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A Marine rests while he can in Vietnam. 1968. 

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Moment of Peace: Corporal Larry G. Nabb (Brush, Colorado) finds a moment of peace in front of a gaily decorated Christmas tree at Quang Tri Combat Base. Nabb is serving as a truck driver with 3d Marine Division’s Headquarters Battalion, and is one of thousands of Marines celebrating their Christmas in Vietnam 

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Private First Class Ronald Duplantis prepares a 122mm enemy field weapon for shipment.

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Marines carry supplies from a cargo plane to a nearby base. 1969.

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Marines register to vote for the 1969 presidential election.

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David Gurfein sits next to a Christmas tree in Saudi Arabia while serving during Operation Desert Shield/Storm.

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Marines prepare to enter Saddam Husseins palace in 2003.

Photo Credit: Lance Corporal Kevin Quihuis Jr./U.S. Marine Corps

U.S. Marine Corp Assaultman Kirk Dalrymple watches as a statue of Iraq's President Saddam Hussein falls in central Baghdad in this April 9, 2003 file photo. U.S. troops pulled down a 20-foot (six-metre) high statue of President Saddam Hussein in central Baghdad and Iraqis danced on it in contempt for the man who ruled them with an iron grip for 24 years. In scenes reminiscent of the fall of the Berlin Wall in 1989, Iraqis earlier took a sledgehammer to the marble plinth under the statue of Saddam. REUTERS/Goran Tomasevic/Files (IRAQ - Tags: TPX IMAGES OF THE DAY CONFLICT) ATTENTION EDITORS - THIS PICTURE IS PART OF PACKAGE '30 YEARS OF REUTERS PICTURES' TO FIND ALL 56 IMAGES SEARCH '30 YEARS'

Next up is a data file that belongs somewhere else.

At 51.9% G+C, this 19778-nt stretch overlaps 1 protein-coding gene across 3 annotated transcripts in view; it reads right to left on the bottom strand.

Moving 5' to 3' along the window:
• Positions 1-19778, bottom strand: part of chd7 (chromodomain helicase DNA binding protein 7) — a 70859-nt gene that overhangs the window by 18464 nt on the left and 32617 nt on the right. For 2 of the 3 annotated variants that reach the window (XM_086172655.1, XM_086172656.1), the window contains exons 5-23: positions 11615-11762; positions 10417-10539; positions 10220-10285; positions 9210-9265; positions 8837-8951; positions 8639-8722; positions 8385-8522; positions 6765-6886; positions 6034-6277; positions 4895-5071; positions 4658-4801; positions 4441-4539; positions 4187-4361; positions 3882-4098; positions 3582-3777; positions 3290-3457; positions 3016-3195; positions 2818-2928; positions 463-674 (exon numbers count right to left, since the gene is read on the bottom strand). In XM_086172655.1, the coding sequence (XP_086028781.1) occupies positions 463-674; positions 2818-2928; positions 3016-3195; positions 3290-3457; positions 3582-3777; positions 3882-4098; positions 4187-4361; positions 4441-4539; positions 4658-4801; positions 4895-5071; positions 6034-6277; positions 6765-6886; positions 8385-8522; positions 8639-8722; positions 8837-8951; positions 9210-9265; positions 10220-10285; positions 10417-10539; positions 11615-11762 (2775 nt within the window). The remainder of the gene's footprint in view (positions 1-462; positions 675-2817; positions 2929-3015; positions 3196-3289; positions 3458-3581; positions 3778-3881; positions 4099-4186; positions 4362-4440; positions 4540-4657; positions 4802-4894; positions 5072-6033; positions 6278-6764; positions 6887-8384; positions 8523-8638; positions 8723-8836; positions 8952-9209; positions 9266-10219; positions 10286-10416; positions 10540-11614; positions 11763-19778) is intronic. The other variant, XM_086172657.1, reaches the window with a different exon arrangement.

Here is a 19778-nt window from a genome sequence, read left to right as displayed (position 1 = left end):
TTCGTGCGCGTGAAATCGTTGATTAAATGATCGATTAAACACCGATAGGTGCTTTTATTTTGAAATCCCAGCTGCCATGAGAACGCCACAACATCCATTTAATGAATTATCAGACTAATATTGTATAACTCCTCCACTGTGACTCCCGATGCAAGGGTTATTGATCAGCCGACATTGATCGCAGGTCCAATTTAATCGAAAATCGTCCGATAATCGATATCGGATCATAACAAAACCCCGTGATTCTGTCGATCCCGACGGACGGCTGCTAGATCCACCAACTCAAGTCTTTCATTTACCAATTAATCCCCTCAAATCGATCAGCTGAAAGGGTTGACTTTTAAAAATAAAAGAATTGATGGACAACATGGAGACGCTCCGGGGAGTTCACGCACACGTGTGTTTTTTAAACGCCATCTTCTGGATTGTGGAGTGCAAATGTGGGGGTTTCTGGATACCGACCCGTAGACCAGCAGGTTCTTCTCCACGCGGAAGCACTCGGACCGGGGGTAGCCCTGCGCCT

Marines can be seen fighting in Fallujah in 2004.

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'Darkhorse' Marines lost the most men in Afghanistan over any other Marine unit. They can be seen here in 2010.

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Cpl. Chris Lawler observes a  F/A-18C Hornet with Marine Fighter Attack Squadron (VMFA) 122 approach during Exercise Pitch Black 2016 on Aug. 9, 2016.

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Around 20,000 recruits are trained in Parris Island every year. 

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Sgt. Justin Glenn Burnside motivates a recruit with Echo Company, 2nd Recruit Training Battalion 

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Marines take their oath at the 2012 U.S. Naval Academy Class of 2012 graduation.

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The F/A-18 and the KC-130 Hercules refueling aircraft had launched from Marine Corps Air Station Iwakuni and were conducting regular training when there was a "mishap," the Marine Corps said.

The Marine Corps did not elaborate on the nature of the incident. A U.S. official, speaking on condition of anonymity, said it occurred during a refueling exercise.

Officials who spoke to Reuters on condition of anonymity were unsure precisely how the mishap occurred but none suspected foul play. An investigation has begun.

The Marine Corps suggested Japanese search and rescue aircraft had taken the lead on the rescue mission.

"We are thankful for the Japan Maritime Self-Defense Force's efforts as they immediately responded in the search and rescue operation," it said. (Reporting by Phil Stewart and Idrees Ali in Washington and Kaori Kaneko and Tim Kelly in Tokyo; Editing by Peter Cooney and Rosalba O'Brien)